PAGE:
By Jordan Rau and Andy Miller
Medicare has penalized 21 Georgia hospitals for having the highest rates of patient infections and potentially avoidable complications.
That’s up slightly from the 18 hospitals in the state that drew penalties in the last round of federal assessments.
For the penalized hospitals, Medicare payments are reduced by 1% for each bill from October 2021 through September 2022.
The hospitals getting penalized include large facilities in metro Atlanta, Augusta, Macon and Columbus, and some serving smaller cities.
Overall, 764 hospitals drew the punishments. Among them are more than three dozen that Medicare’s Care Compare – run by the federal Centers for Medicare and Medicaid Services (CMS) — simultaneously rates as among the best in the country, Kaiser Health News reported.
None of those with conflicting evaluations is in Georgia.
The penalties are based on the experiences of Medicare patients discharged from the hospital between July 2018 and the end of 2019, before the pandemic began. (Here’s a link to the list of hospitals penalized; plug “Georgia” into the state bar.)
On any given day, one in every 31 hospital patients has an infection contracted during their stay, according to the CDC. Infections and other complications can prolong hospital stays, complicate treatments and, in the worst instances, kill patients.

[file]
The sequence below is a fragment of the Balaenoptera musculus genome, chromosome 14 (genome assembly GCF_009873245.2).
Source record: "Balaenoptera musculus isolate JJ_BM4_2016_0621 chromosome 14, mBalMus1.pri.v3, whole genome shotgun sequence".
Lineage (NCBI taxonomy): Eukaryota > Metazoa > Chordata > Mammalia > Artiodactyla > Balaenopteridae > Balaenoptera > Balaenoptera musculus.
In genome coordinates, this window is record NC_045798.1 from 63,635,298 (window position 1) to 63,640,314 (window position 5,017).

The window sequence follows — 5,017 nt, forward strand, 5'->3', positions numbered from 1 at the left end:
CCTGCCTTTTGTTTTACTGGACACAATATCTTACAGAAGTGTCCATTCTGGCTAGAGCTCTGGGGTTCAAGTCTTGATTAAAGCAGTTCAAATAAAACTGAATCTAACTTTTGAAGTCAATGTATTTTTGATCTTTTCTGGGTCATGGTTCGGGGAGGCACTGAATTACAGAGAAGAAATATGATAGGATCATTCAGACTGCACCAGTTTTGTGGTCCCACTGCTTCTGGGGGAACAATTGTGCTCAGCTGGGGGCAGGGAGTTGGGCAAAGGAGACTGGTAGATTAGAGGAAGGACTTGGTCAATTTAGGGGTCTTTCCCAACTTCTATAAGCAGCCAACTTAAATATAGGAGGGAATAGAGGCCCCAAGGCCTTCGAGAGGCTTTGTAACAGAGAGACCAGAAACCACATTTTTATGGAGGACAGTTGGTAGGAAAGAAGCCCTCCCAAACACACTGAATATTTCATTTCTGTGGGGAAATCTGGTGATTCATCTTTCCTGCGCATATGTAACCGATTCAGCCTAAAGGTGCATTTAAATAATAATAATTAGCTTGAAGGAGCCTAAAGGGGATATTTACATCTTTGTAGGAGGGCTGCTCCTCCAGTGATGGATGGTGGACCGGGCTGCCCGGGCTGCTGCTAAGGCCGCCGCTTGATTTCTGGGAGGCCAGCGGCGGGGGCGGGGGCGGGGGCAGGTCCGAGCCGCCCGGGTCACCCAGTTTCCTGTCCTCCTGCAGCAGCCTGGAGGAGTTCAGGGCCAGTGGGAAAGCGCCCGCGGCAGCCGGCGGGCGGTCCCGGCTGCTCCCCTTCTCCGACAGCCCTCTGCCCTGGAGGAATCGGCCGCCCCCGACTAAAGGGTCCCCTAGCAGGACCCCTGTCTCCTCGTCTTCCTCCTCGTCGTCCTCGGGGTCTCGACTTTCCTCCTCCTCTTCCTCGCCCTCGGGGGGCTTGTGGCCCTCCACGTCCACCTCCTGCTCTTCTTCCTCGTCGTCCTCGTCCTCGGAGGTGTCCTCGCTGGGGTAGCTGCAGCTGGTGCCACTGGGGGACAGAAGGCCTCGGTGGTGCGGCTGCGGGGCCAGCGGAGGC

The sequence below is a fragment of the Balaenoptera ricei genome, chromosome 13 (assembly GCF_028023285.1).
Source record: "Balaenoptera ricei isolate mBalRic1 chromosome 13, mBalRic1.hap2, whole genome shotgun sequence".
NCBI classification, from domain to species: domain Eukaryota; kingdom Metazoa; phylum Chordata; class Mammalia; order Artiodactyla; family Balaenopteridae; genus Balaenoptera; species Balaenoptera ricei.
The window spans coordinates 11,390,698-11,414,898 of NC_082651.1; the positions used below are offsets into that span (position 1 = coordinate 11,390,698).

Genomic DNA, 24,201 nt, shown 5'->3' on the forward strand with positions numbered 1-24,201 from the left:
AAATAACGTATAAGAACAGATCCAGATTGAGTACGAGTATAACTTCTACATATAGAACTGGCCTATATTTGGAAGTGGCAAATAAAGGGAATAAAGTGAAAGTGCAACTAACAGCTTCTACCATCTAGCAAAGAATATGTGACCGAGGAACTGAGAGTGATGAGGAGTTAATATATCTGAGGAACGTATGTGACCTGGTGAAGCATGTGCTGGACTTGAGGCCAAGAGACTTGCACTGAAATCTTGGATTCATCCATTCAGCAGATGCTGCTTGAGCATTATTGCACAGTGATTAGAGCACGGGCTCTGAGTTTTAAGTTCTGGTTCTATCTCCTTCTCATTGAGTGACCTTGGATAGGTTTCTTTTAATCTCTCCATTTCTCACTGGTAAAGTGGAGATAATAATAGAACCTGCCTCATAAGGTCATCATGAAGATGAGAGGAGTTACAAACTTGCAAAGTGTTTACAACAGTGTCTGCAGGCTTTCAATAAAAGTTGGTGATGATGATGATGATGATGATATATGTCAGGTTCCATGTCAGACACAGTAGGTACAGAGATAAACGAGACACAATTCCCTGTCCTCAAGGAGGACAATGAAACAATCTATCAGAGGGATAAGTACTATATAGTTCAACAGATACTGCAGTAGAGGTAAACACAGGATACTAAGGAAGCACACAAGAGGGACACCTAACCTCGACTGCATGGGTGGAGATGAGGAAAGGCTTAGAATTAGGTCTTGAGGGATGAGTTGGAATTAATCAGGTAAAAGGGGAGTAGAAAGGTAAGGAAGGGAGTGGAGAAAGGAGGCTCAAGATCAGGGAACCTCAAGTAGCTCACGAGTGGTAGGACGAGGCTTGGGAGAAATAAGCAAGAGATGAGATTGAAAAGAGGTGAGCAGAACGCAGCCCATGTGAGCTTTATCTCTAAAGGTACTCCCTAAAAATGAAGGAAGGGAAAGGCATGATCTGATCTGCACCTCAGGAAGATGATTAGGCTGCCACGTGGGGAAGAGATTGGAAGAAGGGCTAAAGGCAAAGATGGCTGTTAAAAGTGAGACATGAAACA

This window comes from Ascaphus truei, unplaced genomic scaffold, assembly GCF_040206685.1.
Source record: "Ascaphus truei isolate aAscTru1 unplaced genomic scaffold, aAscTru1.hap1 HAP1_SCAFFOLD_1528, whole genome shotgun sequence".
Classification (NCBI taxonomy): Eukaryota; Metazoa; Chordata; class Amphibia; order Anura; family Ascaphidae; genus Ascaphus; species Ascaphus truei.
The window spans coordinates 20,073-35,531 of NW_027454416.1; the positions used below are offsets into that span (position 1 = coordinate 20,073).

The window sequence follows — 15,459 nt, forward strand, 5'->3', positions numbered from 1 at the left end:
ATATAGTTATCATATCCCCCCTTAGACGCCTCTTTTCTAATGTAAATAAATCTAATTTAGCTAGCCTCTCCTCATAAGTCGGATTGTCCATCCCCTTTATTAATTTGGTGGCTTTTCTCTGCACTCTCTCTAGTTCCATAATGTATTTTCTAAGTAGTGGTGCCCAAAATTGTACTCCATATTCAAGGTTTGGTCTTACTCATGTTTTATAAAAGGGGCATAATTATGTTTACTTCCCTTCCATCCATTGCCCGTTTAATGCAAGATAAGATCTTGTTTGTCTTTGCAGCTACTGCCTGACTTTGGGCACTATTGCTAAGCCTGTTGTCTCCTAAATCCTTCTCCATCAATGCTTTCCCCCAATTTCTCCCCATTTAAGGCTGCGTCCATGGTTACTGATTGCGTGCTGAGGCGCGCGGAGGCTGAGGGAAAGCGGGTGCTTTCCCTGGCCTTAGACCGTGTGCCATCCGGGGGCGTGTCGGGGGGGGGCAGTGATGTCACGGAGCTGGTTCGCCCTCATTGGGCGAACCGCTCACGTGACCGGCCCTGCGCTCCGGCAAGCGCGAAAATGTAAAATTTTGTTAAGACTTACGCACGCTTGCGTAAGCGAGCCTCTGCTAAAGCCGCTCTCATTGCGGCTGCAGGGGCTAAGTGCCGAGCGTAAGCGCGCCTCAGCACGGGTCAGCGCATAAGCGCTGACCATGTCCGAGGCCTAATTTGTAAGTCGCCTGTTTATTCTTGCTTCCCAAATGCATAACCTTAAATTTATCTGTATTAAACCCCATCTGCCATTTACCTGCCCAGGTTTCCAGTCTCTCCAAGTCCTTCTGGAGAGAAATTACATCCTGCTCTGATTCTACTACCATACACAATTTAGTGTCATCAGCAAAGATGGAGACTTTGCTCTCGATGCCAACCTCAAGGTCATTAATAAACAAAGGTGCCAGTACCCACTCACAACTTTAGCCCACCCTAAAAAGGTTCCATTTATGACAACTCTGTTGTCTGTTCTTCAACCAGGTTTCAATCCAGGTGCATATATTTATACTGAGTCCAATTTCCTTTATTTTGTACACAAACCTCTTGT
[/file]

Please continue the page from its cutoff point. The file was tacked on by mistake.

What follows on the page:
The punishments, which the 2010 Affordable Care Act requires to be assessed on the worst-performing 25% of general hospitals each year, are intended to make hospitals focus on reducing bedsores, hip fractures, blood clots, and the cohort of infections that before Covid-19 were the biggest scourges in hospitals. Those include surgical infections, urinary tract infections from catheters, and antibiotic-resistant germs like MRSA.
Eight years into the Hospital-Acquired Condition Reduction Program, 2,046 hospitals have been penalized at least once, a KHN analysis shows. But researchers have found little evidence that the penalties are getting hospitals to improve their efforts to prevent bedsores, falls, infections, and other harm to patients.
“Unfortunately, pretty much in every regard, the program has been a failure,” said Andrew Ryan, a professor of health care management at the University of Michigan’s School of Public Health, who has published extensively on the program.
“It’s very hard to capture patient safety with the surveillance methods we currently have,” he told KHN. One problem, he added, is “you’re kind of asking hospitals to call out events that are going to have them lose money, so the incentives are really messed up for hospitals to fully disclose” patient injuries. Academic medical centers say the reason nearly half of them are penalized each year is that they are more diligent than other types of hospitals in finding and reporting infections.